SATURDAY, April 12, 2014 (HealthDay News) -- More than 1.2 million American children under the age of 6 swallow or come into contact with poisonous substances each year.
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The American Academy of Pediatrics offers advice on preventing and treating poisonings.
Medicines, pesticides, cleaning products, furniture polish, antifreeze, windshield-wiper fluid, gasoline, kerosene and lamp oil are among the most dangerous potential poisons in or near the home.
Most child poisonings occur when parents or caregivers are at home but not paying attention to youngsters, the AAP said in a news release. It's important to be especially watchful when there is a change in household routine, such as holidays, visits to and from relatives, and other special events.
Store medicines, pesticides, cleaning and laundry products, and paints and varnishes in their original packaging in locked cabinets or containers that are out of sight and reach of children.
Check the label every time you give a child medicine to ensure the correct dosage, the AAP said. When giving children liquid medicines, use the dosing device that came with the product. Never call medicine "candy" or other appealing names and be sure to throw out unused medicines. Never put poisonous items in food or drink containers.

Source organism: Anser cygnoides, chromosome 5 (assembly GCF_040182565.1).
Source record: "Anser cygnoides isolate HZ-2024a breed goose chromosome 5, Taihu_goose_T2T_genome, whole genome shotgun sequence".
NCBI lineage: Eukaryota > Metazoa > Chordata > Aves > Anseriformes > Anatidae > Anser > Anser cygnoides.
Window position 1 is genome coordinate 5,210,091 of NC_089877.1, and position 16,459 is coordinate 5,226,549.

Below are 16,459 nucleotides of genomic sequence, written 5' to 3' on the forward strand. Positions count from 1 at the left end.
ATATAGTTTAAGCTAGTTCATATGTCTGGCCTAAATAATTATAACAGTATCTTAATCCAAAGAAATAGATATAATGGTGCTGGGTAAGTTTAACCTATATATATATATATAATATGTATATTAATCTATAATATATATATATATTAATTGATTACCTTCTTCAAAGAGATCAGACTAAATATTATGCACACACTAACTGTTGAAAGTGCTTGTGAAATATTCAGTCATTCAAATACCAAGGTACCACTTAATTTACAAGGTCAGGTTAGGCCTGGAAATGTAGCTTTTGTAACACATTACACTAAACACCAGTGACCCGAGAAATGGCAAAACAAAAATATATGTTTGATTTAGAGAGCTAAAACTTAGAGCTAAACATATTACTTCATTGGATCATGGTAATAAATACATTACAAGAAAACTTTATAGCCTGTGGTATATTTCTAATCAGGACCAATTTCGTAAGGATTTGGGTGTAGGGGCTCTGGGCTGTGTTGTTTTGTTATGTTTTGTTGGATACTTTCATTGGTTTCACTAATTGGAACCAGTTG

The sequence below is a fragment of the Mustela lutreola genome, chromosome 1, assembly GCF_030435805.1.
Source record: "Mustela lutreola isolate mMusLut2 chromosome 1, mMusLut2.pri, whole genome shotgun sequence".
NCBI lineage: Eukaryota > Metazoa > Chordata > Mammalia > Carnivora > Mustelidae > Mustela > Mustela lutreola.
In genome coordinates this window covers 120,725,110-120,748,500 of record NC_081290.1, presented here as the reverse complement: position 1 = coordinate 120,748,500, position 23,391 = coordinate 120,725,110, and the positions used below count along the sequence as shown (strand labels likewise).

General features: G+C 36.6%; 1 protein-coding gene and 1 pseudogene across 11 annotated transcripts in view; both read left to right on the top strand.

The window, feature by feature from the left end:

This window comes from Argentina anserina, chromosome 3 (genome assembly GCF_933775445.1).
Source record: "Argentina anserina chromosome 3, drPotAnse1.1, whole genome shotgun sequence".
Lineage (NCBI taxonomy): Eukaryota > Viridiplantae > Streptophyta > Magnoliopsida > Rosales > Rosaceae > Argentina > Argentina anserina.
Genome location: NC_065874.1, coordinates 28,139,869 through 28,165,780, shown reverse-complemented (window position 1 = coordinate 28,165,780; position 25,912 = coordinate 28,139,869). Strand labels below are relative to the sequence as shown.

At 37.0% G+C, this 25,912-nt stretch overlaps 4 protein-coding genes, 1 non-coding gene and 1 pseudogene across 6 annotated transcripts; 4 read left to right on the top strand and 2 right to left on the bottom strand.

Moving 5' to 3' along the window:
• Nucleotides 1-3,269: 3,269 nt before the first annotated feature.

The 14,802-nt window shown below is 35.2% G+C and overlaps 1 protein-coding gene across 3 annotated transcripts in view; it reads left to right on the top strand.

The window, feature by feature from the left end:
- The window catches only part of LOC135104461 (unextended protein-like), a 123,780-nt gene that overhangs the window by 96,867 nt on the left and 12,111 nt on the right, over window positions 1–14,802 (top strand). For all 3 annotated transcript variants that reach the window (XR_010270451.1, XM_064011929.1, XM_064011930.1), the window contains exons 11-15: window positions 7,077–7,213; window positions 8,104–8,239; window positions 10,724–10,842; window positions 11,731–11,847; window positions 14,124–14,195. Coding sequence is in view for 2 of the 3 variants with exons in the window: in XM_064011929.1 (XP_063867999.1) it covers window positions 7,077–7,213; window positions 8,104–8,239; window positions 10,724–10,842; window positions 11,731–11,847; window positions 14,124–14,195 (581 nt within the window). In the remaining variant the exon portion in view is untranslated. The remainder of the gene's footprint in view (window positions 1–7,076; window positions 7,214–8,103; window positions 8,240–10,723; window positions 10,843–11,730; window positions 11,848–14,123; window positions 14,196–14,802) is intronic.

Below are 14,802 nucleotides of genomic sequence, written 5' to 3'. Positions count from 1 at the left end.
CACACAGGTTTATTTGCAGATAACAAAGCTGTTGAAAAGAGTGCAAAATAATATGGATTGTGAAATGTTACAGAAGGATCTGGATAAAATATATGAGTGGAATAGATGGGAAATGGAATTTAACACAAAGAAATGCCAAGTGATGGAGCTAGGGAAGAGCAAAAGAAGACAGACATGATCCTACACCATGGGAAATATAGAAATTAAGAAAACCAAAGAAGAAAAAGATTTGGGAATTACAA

If your child has swallowed or come in contact with poison and is unconscious, not breathing or having convulsions, call 911 or your local emergency number immediately, the AAP said. If your child has swallowed poison, have the child spit out any remaining substance, but do not make the child vomit and do not use syrup of ipecac.
If a child's skin has come into contact with poison, remove the child's clothes and rinse the skin with lukewarm water for at least 15 minutes, the AAP said.
If poison has gotten into a child's eyes, flush their eyes by holding the eyelid open and pouring a steady stream of room-temperature water into the inner corner of the eye for 15 minutes, the AAP said.
If a child has been exposed to poisonous fumes, take the child outside or into fresh air immediately. If the child is not breathing, start CPR and do not stop until the child breathes on his or her own, or until another person can take over CPR.
-- Robert Preidt
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SOURCE: American Academy of Pediatrics, news release
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